When a stock's share price is lower than a North Dakota thermometer in February, investors tend to give it the cold shoulder. But as the market warms to a stock's prospects, its price can heat up in a hurry. Alas, you can rarely tell that a stock is melting investors' hearts until after it's made that upward leap.

Taking the market's temperature
But Motley Fool CAPS' proprietary ratings, aggregated from the opinions and accuracy of 145,000-plus members, offer a great way to monitor investor sentiment. Following a CAPS rating trend can help us determine the best time to invest. Let's look at previously rated one- or two-star companies that have recently enjoyed a bump in investor confidence, and see whether they're truly heating up -- or headed back to the deep freeze.

Company

CAPS Rating (out of 5)

Recent Price

EPS Estimates (This Year-Next Year)

Alpine Total Dynamic Dividend Fund (NYSE:AOD)

***

$8.67

NA-NA

Coinstar (NASDAQ:CSTR)

***

$25.95

$0.94-$1.57

MetLife (NYSE:MET)

***

$35.63

$2.88-$4.21

Red Hat (NYSE:RHT)

***

$27.36

$0.52-$0.59

Steak n Shake (NYSE:SNS)

***

$317.03

$10.39-NA

Source: Motley Fool CAPS.

Obviously, this is not a list of stocks to buy -- just a starting point for further research. Yet if some of the best investing minds are taking notice of these stocks, maybe we should, too. 

Caution: Contents may be hot
Is it a sign of genius or megalomania when investors style themselves after Warren Buffett? It's still not clear whether Sears Holdings (NASDAQ:SHLD) chairman Eddie Lampert will ever be able to transform his diverse holdings into a unified whole, like the Oracle did. (In fairness, that goal may not be impossible; many investors think of specialty insurer Markel as a fairly successful mini-Berkshire Hathaway.)

With the jury out on Lampert, Steak n Shake investors might want to view chairman Sardar Biglari's move to fashion the restaurant chain into a holding company of sorts with a bit of skepticism. His recent acquisition of an insurance company may strike parallels with Buffett's purchase of GEICO, but it also makes a perfect fit with Peter Lynch's definition of deworsification.

CAPS members are buying into the expansion, however; gpiazzolla thinks Biglari may just be synonymous with Buffett. All-Star member Drew2142 isn't disagreeing, figuring that Biglari may add a lot of quality companies to the portfolio:

"In Sardar we trust". He is a bad man, and this company is going to be so strong 5 years from now. It’s exciting to watch what's happened over the last year just in the turn-around efforts. The annual report says it all, and it says it in plain english. I will be adding to my positions every chance I get. As I'm sure Sardar is adding to his/ours... hence the companies he continues to go after.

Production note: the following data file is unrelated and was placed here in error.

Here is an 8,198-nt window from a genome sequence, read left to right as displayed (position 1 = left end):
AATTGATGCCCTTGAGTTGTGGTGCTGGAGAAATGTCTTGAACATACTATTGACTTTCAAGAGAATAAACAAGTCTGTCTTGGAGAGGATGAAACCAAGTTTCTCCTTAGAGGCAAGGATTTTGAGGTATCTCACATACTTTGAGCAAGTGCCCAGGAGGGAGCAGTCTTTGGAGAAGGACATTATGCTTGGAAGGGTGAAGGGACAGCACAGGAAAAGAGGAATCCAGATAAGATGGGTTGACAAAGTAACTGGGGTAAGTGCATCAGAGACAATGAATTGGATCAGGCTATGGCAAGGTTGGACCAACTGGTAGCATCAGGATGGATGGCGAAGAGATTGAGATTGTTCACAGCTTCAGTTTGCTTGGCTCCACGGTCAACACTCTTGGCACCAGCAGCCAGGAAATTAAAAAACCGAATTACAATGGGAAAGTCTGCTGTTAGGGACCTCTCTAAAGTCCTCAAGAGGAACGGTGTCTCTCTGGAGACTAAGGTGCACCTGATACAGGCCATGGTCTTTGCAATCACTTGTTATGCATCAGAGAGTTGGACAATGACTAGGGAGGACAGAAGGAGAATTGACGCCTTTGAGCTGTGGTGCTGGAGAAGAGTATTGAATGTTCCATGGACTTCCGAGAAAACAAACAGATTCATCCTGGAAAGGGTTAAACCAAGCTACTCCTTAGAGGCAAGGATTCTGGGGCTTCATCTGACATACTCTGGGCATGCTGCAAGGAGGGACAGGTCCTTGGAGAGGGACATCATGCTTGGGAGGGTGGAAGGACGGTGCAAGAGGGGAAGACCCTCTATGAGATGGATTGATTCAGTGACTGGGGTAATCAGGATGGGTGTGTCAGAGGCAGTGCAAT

Is this move more Buffett than buffoon? Show your own spark of genius by posting your opinion on the Steak n Shake CAPS page.

Revenge is best served cold
In the hoopla surrounding Microsoft's (NASDAQ:MSFT) announcement yesterday that it sold 60 million licenses of Windows 7, it was easy to forget that Red Hat continues to chug along with healthy sales of Linux software. No less importantly, the company has embraced cloud computing and begun developing its own virtualization platform.

CAPS member youngblood58 pointed out late last year that the current shift toward Linux in IT spending could fuel Red Hat's growth:

Not only is open source the new IT model for both businesses and individuals, cloud computing is the future-coming-to-pass and Red Hat is positioned to benefit.

They are trading near their 52-week high, but I think the shift in IT spending/investment will favor companies like Red Hat in the next few years.

Why not tip your hat on the Red Hat CAPS page? Tell us whether you think the company deserves to walk around with its head in the clouds.

Checking the mercury
Are these stocks invitingly warm, or bitterly frosty? It pays to start your research with Motley Fool CAPS. Read a company's financial reports, scrutinize key data and charts, and examine the comments your fellow investors have made -- all from a stock's CAPS page. Then weigh in with your own thoughts on which stocks you think are hot little numbers, and which offer cold comfort. It's free to sign up.

Berkshire Hathaway, Markel, and Microsoft are Motley Fool Inside Value recommendations. Berkshire Hathaway is a Motley Fool Stock Advisor choice. Motley Fool Options has recommended a diagonal call position on Microsoft. The Fool owns shares of Berkshire Hathaway and Markel.  Try any of our Foolish newsletter services today, free for 30 days.

Fool contributor Rich Duprey does not have a financial position in any of the stocks mentioned in this article. You can see his holdings here. The Motley Fool has a disclosure policy.